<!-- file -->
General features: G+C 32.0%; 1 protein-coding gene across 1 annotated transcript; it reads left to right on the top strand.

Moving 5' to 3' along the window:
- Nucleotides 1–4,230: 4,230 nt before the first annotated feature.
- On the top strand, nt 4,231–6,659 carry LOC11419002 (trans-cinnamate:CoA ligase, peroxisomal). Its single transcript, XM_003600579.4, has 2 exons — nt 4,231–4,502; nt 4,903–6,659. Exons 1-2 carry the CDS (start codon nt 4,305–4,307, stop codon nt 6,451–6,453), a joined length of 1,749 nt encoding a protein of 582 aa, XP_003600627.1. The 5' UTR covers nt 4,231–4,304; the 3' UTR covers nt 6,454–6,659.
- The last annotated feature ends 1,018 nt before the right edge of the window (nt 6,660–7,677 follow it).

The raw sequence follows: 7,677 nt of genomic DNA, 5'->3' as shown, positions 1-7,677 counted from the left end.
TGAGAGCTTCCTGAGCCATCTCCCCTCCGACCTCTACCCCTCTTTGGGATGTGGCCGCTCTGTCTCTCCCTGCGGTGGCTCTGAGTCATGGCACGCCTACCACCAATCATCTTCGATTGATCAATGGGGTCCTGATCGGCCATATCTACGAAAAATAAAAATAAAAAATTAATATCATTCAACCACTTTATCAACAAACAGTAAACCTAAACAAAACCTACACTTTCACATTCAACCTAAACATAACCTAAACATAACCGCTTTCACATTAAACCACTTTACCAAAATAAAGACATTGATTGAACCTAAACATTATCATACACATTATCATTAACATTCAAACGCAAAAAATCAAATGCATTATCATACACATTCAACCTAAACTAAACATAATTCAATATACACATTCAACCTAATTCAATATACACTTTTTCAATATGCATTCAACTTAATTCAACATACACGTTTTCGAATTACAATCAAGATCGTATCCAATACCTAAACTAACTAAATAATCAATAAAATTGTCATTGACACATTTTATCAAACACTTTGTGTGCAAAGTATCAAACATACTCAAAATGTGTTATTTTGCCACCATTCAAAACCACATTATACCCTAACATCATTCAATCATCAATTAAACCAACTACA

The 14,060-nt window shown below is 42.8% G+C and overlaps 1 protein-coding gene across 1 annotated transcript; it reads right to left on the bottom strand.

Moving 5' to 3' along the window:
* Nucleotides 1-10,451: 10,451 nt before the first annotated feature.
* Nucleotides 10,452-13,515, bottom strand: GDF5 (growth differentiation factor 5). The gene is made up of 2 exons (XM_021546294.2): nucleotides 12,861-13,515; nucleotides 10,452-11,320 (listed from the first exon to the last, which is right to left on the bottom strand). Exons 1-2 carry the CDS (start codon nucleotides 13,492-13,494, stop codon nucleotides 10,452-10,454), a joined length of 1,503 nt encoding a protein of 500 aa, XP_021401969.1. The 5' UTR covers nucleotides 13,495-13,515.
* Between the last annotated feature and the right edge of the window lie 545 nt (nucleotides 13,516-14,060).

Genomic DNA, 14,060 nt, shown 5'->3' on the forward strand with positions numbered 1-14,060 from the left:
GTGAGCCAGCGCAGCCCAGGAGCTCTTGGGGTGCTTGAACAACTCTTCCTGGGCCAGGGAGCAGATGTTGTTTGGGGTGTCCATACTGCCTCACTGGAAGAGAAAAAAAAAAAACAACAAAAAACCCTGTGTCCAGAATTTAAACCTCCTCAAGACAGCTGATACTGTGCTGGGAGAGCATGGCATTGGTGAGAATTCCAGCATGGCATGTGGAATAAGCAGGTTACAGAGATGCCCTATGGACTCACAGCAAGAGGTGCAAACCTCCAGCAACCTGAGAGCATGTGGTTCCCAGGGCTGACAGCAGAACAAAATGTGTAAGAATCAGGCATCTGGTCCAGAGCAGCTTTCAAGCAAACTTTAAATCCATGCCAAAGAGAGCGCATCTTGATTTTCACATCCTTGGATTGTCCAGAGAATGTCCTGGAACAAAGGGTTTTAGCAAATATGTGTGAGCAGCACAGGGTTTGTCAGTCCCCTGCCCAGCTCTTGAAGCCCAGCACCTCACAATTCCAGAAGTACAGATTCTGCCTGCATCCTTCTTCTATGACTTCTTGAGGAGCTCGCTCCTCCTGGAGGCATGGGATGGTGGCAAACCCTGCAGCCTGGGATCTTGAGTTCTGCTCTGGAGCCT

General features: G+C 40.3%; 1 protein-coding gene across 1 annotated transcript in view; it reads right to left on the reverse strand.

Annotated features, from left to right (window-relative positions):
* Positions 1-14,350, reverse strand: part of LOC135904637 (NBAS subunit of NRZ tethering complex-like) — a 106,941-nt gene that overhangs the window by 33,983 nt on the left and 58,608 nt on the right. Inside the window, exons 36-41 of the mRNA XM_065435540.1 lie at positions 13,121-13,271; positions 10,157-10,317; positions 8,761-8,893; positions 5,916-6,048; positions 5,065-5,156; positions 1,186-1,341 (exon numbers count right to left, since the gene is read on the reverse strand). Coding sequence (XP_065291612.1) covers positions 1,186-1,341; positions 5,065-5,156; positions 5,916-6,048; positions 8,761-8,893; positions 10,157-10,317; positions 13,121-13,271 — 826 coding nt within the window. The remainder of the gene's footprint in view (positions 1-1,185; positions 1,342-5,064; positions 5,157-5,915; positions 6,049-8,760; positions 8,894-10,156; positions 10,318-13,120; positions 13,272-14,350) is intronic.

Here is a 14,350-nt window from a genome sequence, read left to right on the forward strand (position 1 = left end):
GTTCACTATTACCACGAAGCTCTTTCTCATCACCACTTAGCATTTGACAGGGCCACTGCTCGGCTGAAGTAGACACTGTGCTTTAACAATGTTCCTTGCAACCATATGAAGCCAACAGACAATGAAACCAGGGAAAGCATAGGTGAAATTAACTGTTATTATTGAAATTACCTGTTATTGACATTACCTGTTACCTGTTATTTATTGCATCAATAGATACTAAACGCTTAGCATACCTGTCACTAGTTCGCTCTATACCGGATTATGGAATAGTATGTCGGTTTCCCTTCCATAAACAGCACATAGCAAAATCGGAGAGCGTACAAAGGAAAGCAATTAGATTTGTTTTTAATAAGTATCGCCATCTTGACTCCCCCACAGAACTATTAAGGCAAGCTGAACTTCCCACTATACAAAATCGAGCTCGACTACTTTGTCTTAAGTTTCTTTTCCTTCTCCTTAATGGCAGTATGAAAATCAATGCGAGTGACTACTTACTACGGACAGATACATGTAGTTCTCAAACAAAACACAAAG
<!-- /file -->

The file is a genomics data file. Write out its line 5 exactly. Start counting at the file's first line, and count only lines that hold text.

- The last annotated feature ends 1,018 nt before the right edge of the window (nt 6,660–7,677 follow it).